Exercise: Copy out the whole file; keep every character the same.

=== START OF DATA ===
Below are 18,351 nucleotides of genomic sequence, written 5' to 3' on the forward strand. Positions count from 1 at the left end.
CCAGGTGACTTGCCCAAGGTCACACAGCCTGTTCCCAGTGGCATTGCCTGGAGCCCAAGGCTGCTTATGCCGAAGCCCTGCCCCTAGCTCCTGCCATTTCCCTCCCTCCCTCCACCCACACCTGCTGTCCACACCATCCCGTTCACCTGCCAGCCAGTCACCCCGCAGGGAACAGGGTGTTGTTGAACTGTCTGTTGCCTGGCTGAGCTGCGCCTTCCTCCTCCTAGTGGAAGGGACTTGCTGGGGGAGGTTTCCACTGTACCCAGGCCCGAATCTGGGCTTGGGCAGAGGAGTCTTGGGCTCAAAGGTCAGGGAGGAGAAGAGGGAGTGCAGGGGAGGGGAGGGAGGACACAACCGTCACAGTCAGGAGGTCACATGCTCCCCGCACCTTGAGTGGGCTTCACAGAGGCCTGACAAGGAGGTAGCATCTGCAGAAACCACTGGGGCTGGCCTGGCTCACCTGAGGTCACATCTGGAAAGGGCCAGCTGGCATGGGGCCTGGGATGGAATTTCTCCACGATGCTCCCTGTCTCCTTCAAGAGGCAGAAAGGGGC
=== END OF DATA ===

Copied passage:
Below are 18,351 nucleotides of genomic sequence, written 5' to 3' on the forward strand. Positions count from 1 at the left end.
CCAGGTGACTTGCCCAAGGTCACACAGCCTGTTCCCAGTGGCATTGCCTGGAGCCCAAGGCTGCTTATGCCGAAGCCCTGCCCCTAGCTCCTGCCATTTCCCTCCCTCCCTCCACCCACACCTGCTGTCCACACCATCCCGTTCACCTGCCAGCCAGTCACCCCGCAGGGAACAGGGTGTTGTTGAACTGTCTGTTGCCTGGCTGAGCTGCGCCTTCCTCCTCCTAGTGGAAGGGACTTGCTGGGGGAGGTTTCCACTGTACCCAGGCCCGAATCTGGGCTTGGGCAGAGGAGTCTTGGGCTCAAAGGTCAGGGAGGAGAAGAGGGAGTGCAGGGGAGGGGAGGGAGGACACAACCGTCACAGTCAGGAGGTCACATGCTCCCCGCACCTTGAGTGGGCTTCACAGAGGCCTGACAAGGAGGTAGCATCTGCAGAAACCACTGGGGCTGGCCTGGCTCACCTGAGGTCACATCTGGAAAGGGCCAGCTGGCATGGGGCCTGGGATGGAATTTCTCCACGATGCTCCCTGTCTCCTTCAAGAGGCAGAAAGGGGC